50 Years After the Loss of MLK, Bowdoin Remembers His Historic Visit to Campus

In 1964 Dr. Martin Luther King Jr. came to Bowdoin College to speak about the civil rights movement and the vital imperative for Americans to end segregation and discrimination in their country.

This year is the 50th anniversary of King’s death. He was assassinated on April 4, 1968, when he was 39 years old.

Audio of Martin Luther King Jr. at Bowdoin
MLK128As part of Bowdoin’s observance of Martin Luther King Jr. Day and upcoming Black History Month, a recording of the speech can be heard on the Bowdoin website.

Listen to the recording.

Copyright: Estate of Dr. Martin Luther King Jr. All rights reserved.

Bowdoin’s Political Forum, a non-partisan student organization, brought Dr. King to the College, part of the group’s effort to invite black civil rights leaders to campus to inspire students to action.

As Frederick J. Stoddard ’64, one of the Political Forum leaders, recalled in an article appearing in Bowdoin Magazine in the winter of 1995, “We felt that [we] could make a difference by bringing the most prominent civil rights leaders in America to the College.”

A day before King’s visit to Bowdoin, Bayard Rustin spoke here on May 5, 1964, in Pickard Theater. Rustin was the chief organizer for the 1963 March on Washington, one of the largest nonviolent protests ever held in the United States.

King was scheduled to speak in Pickard the following evening, but publicity for the talk had spread quickly, and it was clear Pickard Theater would be too small to accommodate the expected audience.

So on May 6, 1964, Stoddard and President James Stacy Coles introduced Reverend King to an overflow crowd of about 1,100 people at First Parish Church.

King’s hour-long address was recorded by the Bowdoin radio station WBOR. But it went missing for many years until Bowdoin archivist Caroline Moseley came upon it when she was reviewing boxes of uncatalogued WBOR recordings.

The taped recording of Martin Luther King’s address that Bowdoin archivist Caroline Moseley discovered in 2003

“Most of the recordings were of Bowdoin’s Glee Club and Meddiebempsters so I was amazed (and a little incredulous) when I saw Martin Luther King, Jr.’s name scrawled on the back of one of the tape boxes,” Moseley recounted. “I realized that this was most likely an actual recording of Martin Luther King at Bowdoin…but it was not until the audio tape was transferred to CD that I knew for sure, and then I was thrilled and also grateful that the recording was still in good condition.”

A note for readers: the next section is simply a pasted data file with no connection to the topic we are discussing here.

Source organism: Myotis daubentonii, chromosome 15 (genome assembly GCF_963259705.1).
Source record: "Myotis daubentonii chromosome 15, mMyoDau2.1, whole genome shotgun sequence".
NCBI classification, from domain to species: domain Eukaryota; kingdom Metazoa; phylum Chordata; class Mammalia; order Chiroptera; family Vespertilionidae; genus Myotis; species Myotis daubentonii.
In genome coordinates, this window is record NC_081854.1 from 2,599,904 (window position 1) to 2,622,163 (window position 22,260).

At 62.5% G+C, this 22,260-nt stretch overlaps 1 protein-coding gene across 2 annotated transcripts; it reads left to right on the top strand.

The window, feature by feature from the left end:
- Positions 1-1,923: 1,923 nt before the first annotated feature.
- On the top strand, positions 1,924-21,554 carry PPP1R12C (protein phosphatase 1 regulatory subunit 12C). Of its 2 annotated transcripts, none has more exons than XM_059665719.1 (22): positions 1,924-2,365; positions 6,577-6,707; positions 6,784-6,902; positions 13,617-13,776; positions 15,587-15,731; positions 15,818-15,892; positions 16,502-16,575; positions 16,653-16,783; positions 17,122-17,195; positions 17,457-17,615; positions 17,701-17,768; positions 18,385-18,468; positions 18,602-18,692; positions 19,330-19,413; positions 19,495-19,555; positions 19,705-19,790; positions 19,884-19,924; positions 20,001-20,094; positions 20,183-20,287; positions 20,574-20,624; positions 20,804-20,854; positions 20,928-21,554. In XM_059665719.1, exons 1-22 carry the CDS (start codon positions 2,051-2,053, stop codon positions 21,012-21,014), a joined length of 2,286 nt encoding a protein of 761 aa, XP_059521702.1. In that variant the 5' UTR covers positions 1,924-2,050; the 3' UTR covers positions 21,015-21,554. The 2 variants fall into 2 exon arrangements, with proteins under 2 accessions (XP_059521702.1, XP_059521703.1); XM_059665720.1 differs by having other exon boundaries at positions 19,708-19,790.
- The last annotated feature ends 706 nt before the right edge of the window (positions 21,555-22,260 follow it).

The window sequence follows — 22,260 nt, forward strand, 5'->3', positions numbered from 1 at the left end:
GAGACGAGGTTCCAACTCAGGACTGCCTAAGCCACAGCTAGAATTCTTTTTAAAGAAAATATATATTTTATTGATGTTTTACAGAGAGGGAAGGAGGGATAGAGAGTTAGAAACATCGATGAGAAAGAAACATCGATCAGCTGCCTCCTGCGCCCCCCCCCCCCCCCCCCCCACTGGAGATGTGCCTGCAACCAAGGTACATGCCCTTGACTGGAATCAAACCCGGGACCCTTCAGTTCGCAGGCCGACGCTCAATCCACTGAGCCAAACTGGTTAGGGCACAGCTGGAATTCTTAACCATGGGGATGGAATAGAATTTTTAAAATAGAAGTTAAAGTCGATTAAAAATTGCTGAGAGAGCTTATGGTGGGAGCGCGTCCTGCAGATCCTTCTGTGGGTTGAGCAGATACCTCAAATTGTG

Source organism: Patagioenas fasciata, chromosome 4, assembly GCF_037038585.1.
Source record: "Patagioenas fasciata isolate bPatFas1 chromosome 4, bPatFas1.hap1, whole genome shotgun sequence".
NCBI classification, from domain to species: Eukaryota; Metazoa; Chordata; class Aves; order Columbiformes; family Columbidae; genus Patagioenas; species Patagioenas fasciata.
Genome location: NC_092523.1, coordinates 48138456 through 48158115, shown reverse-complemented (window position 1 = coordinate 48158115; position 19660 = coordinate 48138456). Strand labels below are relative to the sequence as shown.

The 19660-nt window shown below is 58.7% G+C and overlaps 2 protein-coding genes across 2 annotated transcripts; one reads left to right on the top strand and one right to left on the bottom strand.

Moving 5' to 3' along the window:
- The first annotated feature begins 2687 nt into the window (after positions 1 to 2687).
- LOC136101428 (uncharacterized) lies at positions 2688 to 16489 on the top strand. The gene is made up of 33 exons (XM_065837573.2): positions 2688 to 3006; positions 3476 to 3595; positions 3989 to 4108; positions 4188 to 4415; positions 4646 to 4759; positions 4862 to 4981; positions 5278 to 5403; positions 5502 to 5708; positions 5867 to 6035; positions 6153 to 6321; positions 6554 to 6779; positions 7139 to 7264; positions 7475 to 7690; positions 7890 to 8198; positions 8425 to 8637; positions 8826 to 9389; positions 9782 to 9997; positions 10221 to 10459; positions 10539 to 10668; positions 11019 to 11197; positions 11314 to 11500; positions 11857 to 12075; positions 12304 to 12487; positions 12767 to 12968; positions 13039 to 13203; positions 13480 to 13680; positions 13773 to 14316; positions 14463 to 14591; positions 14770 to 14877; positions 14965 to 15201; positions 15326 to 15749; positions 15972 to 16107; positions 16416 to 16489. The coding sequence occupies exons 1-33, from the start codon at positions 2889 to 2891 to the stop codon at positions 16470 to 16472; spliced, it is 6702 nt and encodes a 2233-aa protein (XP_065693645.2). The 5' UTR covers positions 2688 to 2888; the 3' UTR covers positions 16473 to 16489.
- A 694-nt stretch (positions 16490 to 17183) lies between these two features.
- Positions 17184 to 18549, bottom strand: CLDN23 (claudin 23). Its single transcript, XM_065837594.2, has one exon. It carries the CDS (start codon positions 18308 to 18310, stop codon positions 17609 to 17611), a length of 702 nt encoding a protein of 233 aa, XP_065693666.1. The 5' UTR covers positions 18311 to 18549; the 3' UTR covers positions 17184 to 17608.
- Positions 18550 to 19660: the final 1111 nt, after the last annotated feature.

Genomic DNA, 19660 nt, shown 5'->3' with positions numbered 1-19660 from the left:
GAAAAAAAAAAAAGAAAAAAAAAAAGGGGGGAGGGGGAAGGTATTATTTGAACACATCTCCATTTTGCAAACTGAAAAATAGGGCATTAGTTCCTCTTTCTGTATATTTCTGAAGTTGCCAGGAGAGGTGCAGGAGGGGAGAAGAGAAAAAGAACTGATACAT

During his visit to Bowdoin, Dr. King visited the Bowdoin College Museum of Art to view the groundbreaking exhibition The Portrayal of the Negro in American Painting. He is pictured here with Curator Marvin Sadik.

While the King Center in Atlanta, Georgia, holds the copyright to the speech, Bowdoin has permission to make the audio available online in conjunction with occasions such as the observance of Martin Luther King Jr. Day and Black History Month.

As Stoddard recalled in Bowdoin Magazine, the visit by King and Rustin to Bowdoin in 1964 “had a permanent impact on our values, historical sense, and later commitments.”

“Martin Luther King’s and Bayard Rustin’s visit to Bowdoin was a historic event. It’s my hope that students today will be inspired by the recording to similarly find ways to invite political activists as well as noted academicians to the Bowdoin campus,” he said. “An equally important result would be attracting more African-American students to our College.”

*At other times, listen to the recording and read the transcript at the George J. Mitchell Department of Special Collections and Archives on the third floor of the Hawthorne-Longfellow Library. Special Collections is open Monday through Friday, 9 a.m.-5 p.m. For more information call 207-725-3288.

2 thoughts on “50 Years After the Loss of MLK, Bowdoin Remembers His Historic Visit to Campus

  1. Frank Nicolai

    Listening to Martin Luther King’s speech in 1964 makes me realize just how much this country lost when his voice was silenced by an assassins’ bullet. MLK had the power to take you along on a journey to arrive at new perspectives. He did not threaten. He did not rant. He did not preach. He reasoned. We suffered immeasurably when his approach was replaced by Malcolm X, Stokley Carmichael, Black Power and the Black Panthers. We would be well along in our journey to an integrated society were MLK and Robert Kennedy not taken from us by assassins.

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